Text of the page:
Mozart and Schumann on the other hand are two composers who recognised that it is the presence of human emotion that makes music the moving art form it can be. The Mozart concerto was launched into crisply enough by soloist and orchestra, although as things progressed it became clear this was not a performance that would plumb the inner depths of Mozart’s longest and most daring of piano concertos. Perhaps it was a question of balance that prevented deeper exploration in the first movement: the orchestra was seemingly always on the verge of swamping Kovacevich’s delicately phrased playing. His own first movement cadenza did not help either, being limited in imagination, repetitive in the upper register and a touch too extended to be really effective. It was however dispatched with feeling for Mozartian line and scale. The second movement brought a measure of profundity though never without a humorous edge to it. Freedom of mood and expression held sway across the third movement, with the orchestra-soloist balance being more carefully handled. Such dramatic moments as are given to the piano part were well integrated into the whole, being framed by orchestral march motifs that lent proceedings a rather formal air. In the final analysis there is no escaping the fact that Mozart wrote the work as a self-consciously virtuoso platform for his own skills. Kovacevich and Volkov succeeded in largely playing down empty virtuosity in favour of approaching something both more subtle and fulfilling.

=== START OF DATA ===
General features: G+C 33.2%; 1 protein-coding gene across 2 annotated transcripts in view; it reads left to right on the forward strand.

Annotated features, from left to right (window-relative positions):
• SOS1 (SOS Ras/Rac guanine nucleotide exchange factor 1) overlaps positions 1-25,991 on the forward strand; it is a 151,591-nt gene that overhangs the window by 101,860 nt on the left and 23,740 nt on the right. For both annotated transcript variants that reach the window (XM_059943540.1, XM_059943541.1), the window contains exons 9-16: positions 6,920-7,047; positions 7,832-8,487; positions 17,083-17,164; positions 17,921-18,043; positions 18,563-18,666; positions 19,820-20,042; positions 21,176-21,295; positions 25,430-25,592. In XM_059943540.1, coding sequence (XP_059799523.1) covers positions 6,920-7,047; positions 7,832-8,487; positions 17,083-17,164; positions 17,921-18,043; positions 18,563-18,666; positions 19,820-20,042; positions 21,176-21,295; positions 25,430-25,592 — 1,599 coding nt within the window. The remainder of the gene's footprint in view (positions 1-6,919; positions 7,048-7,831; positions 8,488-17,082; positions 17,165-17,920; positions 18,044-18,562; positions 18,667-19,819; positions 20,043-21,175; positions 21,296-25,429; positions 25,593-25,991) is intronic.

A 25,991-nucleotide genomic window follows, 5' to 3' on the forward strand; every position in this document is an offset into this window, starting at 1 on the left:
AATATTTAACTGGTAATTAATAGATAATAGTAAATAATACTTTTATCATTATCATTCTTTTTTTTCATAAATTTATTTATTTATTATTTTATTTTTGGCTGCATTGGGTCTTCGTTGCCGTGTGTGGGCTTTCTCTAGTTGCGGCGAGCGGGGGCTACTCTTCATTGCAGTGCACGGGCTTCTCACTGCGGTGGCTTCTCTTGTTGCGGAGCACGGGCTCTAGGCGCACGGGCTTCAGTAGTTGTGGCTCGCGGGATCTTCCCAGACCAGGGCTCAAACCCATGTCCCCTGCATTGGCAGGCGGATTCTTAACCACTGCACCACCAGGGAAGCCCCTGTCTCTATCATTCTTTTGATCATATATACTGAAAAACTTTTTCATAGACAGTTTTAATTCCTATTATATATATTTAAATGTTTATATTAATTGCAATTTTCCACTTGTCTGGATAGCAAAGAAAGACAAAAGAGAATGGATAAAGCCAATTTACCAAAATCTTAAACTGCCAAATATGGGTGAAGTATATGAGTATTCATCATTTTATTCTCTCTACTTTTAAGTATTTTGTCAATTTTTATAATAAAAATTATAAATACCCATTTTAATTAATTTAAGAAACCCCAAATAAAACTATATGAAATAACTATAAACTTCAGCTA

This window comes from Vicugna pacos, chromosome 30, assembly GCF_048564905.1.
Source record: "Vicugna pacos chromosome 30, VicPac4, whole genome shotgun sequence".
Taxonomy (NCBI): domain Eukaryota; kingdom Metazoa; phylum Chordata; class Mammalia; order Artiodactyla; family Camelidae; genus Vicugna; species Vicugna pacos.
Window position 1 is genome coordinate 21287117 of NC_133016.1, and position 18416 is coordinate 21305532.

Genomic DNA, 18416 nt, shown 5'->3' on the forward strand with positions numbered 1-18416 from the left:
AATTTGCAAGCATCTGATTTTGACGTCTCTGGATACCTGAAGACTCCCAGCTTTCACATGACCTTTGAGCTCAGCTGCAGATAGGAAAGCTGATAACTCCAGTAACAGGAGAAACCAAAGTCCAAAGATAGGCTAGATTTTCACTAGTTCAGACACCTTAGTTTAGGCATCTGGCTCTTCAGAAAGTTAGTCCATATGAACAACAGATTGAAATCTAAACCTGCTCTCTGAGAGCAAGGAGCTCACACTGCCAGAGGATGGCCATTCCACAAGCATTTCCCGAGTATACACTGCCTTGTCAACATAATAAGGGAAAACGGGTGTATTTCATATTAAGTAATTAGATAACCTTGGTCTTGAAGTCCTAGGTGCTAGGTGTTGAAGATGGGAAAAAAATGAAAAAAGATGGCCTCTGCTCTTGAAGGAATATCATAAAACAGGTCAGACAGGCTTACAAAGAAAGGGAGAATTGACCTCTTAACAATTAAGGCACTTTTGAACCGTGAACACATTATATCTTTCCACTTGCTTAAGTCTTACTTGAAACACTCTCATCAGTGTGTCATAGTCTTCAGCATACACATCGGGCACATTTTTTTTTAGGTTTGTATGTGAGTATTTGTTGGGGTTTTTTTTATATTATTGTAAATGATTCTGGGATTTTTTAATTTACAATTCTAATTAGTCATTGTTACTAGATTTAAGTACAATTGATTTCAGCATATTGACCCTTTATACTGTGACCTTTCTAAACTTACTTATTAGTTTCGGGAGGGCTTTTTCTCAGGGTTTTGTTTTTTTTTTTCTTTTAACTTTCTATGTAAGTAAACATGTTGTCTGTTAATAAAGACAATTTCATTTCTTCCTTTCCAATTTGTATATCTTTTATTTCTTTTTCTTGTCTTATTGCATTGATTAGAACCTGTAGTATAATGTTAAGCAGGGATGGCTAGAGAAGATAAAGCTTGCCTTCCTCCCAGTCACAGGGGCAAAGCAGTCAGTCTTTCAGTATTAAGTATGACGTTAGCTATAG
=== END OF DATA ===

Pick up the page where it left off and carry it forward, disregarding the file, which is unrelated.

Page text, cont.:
Schumann’s third symphony presents both a massive five-movement arch structure and a rare moment of unalloyed happiness in the troubled composer’s life. That Volkov had clear ideas about the balancing of the work’s formal structure was clear, that he propelled it with the requisite energy from the fist movement’s opening bars was less so. This took its toll slightly on the required sense of organic development that should be present early on, and despite getting an impressive depth of tone from his players enough transparency in the texture infused the music with a light and airy feeling. The second movement scherzo was full of suitably rustic character and although rhythmic emphases were made a judiciously chosen basic tempo was stuck to. Sensitivity in balancing the orchestral forces is of concern in the third movement, in combination with the judgement of a tricky tempo indication. Schumann indicated ‘not fast’, which in my view Volkov rightly took to mean ‘not slow’, thereby giving the music sufficient inner movement. The need making the correct judgement is made all the clearer by the ensuing contrast of character in the fourth movement, Schumann’s solemn evocation of Cologne’s gothic cathedral. Volkov urged brass to give their lines forthrightly into the cavernous space of the Royal Albert Hall to bring architectural vision in the mind’s eye most effectively to life. Processions, fanfares and richly overlaid passages of grand sonority all played their part. The final movement felt as if it might almost misfire like a damp squib, given a few moments of unsure intonation at the start, but with sure progress the final pages were embarked upon. The work’s irrepressible climax was realised with just about enough passion to make a satisfactory conclusion to the piece and largely banish memories of the mediocrity with which the concert began.

 



Evan Dickerson